Ghazal 223, Verse 6x


bazm-e hastii vuh tamaashaa hai kih jis ko ham asad
dekhte hai;N chashm-e az ;xvaab-e ((adam nakshaadah se

1) the gathering of existence is {such a / 'that'} spectacle-- that we, Asad,
2) see with eyes non-opened from the dream/sleep of nonexistence



Oh Asad, about the state of existence-- don't ask! It is a spectacle. We see it, but with eyes that are still in the dream/sleep of nonexistence. That is, the presence of existence is still in the state of nonexistence, and this 'existence' is entirely 'nonexistence'. (267)


We see with 'eyes non-opened from the dream/sleep of nonexistence'-- that is, we see with the closed eyes of dead people. The gist is that the spectacle of the gathering of existence is such that even when we look at it, we don't really see it; that is, we take no interest in it. (391)

Gyan Chand:

The eye is in the dream/sleep of nonexistence, and that sleep still prevails, wakefulness has not yet occurred. Existence is that spectacle that is being shown during the dream/sleep of nonexistence; that is, existence has no presence/reality. Mankind is in the world/state of nonexistence, in which existence is an illusory dream-- as in the second line of {98,10}.

== Gyan Chand, p. 391


[Compare his discussion of Mir's M{485,3}.]


DREAMS: {3,3}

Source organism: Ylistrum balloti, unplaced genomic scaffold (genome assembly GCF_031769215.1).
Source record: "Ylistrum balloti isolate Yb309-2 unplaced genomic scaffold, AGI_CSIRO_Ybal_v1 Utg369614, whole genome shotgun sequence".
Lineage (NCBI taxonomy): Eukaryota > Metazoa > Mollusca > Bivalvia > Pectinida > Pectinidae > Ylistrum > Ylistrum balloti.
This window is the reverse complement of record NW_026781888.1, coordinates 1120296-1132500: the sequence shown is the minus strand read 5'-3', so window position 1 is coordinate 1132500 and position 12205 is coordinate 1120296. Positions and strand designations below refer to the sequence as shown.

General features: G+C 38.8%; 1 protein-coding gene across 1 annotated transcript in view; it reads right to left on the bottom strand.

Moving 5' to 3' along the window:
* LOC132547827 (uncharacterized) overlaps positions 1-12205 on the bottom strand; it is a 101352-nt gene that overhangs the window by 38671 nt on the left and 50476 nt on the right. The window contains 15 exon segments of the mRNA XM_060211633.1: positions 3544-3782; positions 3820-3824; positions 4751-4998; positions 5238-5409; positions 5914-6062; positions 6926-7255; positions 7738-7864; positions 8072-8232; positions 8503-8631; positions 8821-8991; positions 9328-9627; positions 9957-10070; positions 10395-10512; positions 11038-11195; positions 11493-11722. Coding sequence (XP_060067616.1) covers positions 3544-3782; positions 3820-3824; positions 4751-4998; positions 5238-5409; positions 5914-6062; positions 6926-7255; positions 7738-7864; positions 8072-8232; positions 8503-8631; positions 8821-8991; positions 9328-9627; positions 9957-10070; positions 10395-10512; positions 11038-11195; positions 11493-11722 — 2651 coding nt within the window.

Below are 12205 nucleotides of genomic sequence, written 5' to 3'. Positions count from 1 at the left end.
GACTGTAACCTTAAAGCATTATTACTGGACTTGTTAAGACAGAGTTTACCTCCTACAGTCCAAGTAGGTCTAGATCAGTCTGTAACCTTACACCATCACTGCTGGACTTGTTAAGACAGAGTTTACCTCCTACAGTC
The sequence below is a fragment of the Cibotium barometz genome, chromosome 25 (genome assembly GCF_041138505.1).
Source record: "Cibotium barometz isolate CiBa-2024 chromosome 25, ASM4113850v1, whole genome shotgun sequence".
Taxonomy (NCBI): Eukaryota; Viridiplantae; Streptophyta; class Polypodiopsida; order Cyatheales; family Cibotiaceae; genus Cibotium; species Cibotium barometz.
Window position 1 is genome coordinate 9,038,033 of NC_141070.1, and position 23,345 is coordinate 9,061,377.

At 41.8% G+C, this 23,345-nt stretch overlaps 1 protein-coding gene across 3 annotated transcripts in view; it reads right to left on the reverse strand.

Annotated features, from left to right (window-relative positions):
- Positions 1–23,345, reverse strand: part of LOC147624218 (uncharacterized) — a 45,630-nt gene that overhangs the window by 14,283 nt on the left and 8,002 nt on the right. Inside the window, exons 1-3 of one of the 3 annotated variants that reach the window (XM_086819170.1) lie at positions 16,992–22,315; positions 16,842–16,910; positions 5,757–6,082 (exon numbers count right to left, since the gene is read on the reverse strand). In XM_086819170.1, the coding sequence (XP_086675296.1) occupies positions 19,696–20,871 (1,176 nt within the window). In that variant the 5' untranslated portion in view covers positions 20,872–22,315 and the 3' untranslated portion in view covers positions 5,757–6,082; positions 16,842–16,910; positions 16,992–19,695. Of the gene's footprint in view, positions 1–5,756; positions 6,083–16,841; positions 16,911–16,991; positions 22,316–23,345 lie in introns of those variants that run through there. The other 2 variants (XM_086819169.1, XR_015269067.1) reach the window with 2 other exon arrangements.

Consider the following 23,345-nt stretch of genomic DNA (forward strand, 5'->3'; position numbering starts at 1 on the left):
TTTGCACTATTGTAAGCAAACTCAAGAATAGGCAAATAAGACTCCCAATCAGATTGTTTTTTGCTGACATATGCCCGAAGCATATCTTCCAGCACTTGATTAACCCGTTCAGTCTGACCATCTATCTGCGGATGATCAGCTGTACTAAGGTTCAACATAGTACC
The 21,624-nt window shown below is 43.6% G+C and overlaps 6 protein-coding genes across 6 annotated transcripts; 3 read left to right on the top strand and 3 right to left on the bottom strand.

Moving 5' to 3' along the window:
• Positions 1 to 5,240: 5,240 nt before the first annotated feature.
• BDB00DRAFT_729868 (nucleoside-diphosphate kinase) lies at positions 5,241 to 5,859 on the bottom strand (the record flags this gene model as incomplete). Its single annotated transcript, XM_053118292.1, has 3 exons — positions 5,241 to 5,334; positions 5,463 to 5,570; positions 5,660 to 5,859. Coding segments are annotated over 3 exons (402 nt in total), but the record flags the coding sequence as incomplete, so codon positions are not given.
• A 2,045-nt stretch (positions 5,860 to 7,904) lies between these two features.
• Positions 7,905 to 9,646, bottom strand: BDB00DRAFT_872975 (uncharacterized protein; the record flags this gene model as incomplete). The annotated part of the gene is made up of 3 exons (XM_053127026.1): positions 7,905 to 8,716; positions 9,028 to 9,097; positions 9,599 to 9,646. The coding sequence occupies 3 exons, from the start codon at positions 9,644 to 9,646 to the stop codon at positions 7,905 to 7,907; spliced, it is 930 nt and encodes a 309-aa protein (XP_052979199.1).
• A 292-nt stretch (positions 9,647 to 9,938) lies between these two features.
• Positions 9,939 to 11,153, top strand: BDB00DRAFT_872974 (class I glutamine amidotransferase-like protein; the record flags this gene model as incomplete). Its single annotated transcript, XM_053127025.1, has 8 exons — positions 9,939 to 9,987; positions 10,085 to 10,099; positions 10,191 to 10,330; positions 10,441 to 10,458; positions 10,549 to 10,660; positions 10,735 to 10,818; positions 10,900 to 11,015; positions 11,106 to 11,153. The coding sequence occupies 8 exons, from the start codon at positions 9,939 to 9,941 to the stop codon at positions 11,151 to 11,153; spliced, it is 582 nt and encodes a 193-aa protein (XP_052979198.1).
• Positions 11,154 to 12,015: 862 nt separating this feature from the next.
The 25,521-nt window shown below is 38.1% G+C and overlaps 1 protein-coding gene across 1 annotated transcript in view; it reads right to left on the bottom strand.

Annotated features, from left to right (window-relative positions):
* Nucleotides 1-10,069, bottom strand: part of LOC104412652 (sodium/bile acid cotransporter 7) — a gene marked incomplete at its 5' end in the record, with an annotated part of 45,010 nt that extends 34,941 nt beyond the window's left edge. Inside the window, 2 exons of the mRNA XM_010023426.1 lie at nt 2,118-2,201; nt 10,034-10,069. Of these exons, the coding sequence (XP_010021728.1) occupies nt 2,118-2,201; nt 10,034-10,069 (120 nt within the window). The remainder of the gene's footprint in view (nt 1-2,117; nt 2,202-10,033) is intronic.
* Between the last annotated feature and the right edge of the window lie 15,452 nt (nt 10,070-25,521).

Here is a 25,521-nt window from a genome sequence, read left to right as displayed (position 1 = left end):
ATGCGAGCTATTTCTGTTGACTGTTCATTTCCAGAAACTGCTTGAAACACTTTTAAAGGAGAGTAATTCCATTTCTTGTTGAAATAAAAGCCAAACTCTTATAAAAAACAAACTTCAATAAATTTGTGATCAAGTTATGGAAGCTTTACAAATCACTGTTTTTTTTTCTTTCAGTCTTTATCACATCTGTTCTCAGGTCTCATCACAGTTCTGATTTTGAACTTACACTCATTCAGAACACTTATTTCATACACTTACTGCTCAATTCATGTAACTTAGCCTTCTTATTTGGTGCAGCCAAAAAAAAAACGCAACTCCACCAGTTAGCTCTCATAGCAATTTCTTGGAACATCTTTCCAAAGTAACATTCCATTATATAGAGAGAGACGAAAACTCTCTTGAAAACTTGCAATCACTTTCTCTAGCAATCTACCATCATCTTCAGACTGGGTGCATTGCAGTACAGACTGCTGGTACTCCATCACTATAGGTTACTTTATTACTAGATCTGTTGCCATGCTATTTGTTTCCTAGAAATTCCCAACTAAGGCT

EYES {3,1}
TAMASHA: {8,1}

For background see S. R. Faruqi's choices. For more on Ghalib's unpublished verses, see the discussion in {4,8x}.

Gyan Chand is right to point to the brilliant {98,10}, a verse that can't help but pop into the head of any Ghalib fan. It's tough competition, but the present verse has its own pleasures. For one thing, it's almost a catalogue of Ghalib's favorite kinds of imagery. For another, there's a kind of primeval dreaminess to it-- the eyes are not 'closed' (as though they had once been opened, then had been caused to close), but rather 'non-opened' (so that perhaps they had never opened at all).

And that 'non-opened' is a piquant effect in its own right. It would take anybody a moment or two to figure it out. It's naa plus kushaadah , 'not' plus 'opened' (in Persian). But to make it fit the meter, two successive operations have been performed: the naa has lost its long vowel, and then the resulting word has had its syllables arranged (not na-ku-shaa-dah but nak-shaa-dah ) so that it can be scanned as long-long-short. This makes the word sound strange and problematical-- which of course is perfect for a kind of primordial dream state. And it postpones the moment of comprehension by imposing that tiny penultimate pause while we do the furious mental work that enhances the effect of so many of Ghalib's verses.